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Unequal Households or Communities Decomposing the Inequality in Nutritional Status in South Asia (Inglês)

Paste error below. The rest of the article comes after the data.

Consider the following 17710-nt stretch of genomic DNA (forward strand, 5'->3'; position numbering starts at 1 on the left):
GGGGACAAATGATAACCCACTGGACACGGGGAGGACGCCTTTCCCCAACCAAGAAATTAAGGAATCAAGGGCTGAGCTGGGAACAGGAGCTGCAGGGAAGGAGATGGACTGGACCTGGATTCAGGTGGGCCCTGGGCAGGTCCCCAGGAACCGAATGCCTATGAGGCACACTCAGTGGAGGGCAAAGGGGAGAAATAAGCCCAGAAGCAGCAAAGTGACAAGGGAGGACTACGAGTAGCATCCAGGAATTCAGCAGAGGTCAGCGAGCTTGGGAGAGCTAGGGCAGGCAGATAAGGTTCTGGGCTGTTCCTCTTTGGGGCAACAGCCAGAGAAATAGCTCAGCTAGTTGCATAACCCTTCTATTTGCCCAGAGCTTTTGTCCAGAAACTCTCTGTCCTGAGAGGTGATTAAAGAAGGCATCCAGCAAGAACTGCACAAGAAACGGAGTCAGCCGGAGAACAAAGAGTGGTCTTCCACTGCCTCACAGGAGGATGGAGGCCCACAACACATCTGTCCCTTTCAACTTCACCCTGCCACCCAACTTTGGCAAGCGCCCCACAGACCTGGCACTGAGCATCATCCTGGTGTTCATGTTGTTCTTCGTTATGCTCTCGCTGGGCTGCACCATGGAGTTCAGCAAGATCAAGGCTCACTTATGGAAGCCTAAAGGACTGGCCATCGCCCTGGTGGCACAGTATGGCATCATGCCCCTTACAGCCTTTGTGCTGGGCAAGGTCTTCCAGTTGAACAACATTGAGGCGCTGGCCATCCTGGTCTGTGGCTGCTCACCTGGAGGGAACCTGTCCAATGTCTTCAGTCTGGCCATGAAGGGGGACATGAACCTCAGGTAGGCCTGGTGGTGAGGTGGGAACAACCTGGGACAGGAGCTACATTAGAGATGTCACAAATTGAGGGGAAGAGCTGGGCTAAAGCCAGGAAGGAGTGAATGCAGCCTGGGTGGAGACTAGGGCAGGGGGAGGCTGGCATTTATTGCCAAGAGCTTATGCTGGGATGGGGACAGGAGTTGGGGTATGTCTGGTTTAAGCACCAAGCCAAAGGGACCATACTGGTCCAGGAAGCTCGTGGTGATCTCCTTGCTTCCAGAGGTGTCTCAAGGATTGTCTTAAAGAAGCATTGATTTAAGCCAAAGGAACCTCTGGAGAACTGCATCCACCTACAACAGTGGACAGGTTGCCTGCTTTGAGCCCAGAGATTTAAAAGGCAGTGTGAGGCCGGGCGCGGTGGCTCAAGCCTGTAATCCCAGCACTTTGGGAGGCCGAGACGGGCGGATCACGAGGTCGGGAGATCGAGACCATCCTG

Half of all undernourished women and children in South Asia are not found in the bottom 40 percent of wealth-poor households. This paper quantifies the extent to which this inequality in nutritional status arises within households versus between households. In contrast to previous literature, it shows that between-household inequality explains 3.5 times as much of the variation as does inequality within households. Within the household, gender, age, and birth order are key correlates of nutritional outcomes. At the household level and accounting for community-level factors, both an index of sanitation infrastructure and the presence of an improved toilet matter independently to household wealth for nutritional outcomes. The paper concludes with a comparison of the effectiveness of targeting undernourishment using household wealth, a community sanitation infrastructure index, and, separately, the proportion of improved toilets in a community. The findings show that access to improved toilets, despite its relative simplicity, performs almost as well as household wealth and better than the community sanitation index. These findings highlight that (a) inequality between households within the same communities is an overlooked but important driver of inequality in nutritional status, and (b) community-level sanitation infrastructure may be a better indicator of nutritional status than more complicated household-level targeting measures.




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